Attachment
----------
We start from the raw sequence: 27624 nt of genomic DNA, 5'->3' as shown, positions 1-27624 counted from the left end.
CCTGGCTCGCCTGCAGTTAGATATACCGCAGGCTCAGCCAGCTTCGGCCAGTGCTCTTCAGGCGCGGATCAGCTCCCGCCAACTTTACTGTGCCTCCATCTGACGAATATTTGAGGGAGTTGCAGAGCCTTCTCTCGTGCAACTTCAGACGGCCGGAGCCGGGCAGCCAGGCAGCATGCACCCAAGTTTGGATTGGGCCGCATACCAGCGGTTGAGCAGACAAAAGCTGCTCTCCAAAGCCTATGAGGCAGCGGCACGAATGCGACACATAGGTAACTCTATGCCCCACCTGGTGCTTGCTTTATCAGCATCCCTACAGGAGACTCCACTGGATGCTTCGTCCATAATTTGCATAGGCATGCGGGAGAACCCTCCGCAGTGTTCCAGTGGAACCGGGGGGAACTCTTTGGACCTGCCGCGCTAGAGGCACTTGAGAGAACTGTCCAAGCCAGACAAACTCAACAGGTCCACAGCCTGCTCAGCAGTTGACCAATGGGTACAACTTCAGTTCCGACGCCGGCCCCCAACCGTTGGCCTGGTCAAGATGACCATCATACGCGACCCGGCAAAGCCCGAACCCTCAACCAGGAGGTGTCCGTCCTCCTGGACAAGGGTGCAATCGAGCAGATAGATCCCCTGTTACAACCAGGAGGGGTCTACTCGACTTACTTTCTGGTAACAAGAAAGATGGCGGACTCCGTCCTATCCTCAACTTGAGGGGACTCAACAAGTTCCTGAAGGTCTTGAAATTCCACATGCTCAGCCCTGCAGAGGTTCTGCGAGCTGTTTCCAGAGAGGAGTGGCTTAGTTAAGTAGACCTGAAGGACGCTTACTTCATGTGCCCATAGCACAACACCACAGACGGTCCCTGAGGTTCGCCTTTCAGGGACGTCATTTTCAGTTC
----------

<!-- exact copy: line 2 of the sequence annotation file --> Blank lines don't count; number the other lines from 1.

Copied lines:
CCTGGCTCGCCTGCAGTTAGATATACCGCAGGCTCAGCCAGCTTCGGCCAGTGCTCTTCAGGCGCGGATCAGCTCCCGCCAACTTTACTGTGCCTCCATCTGACGAATATTTGAGGGAGTTGCAGAGCCTTCTCTCGTGCAACTTCAGACGGCCGGAGCCGGGCAGCCAGGCAGCATGCACCCAAGTTTGGATTGGGCCGCATACCAGCGGTTGAGCAGACAAAAGCTGCTCTCCAAAGCCTATGAGGCAGCGGCACGAATGCGACACATAGGTAACTCTATGCCCCACCTGGTGCTTGCTTTATCAGCATCCCTACAGGAGACTCCACTGGATGCTTCGTCCATAATTTGCATAGGCATGCGGGAGAACCCTCCGCAGTGTTCCAGTGGAACCGGGGGGAACTCTTTGGACCTGCCGCGCTAGAGGCACTTGAGAGAACTGTCCAAGCCAGACAAACTCAACAGGTCCACAGCCTGCTCAGCAGTTGACCAATGGGTACAACTTCAGTTCCGACGCCGGCCCCCAACCGTTGGCCTGGTCAAGATGACCATCATACGCGACCCGGCAAAGCCCGAACCCTCAACCAGGAGGTGTCCGTCCTCCTGGACAAGGGTGCAATCGAGCAGATAGATCCCCTGTTACAACCAGGAGGGGTCTACTCGACTTACTTTCTGGTAACAAGAAAGATGGCGGACTCCGTCCTATCCTCAACTTGAGGGGACTCAACAAGTTCCTGAAGGTCTTGAAATTCCACATGCTCAGCCCTGCAGAGGTTCTGCGAGCTGTTTCCAGAGAGGAGTGGCTTAGTTAAGTAGACCTGAAGGACGCTTACTTCATGTGCCCATAGCACAACACCACAGACGGTCCCTGAGGTTCGCCTTTCAGGGACGTCATTTTCAGTTC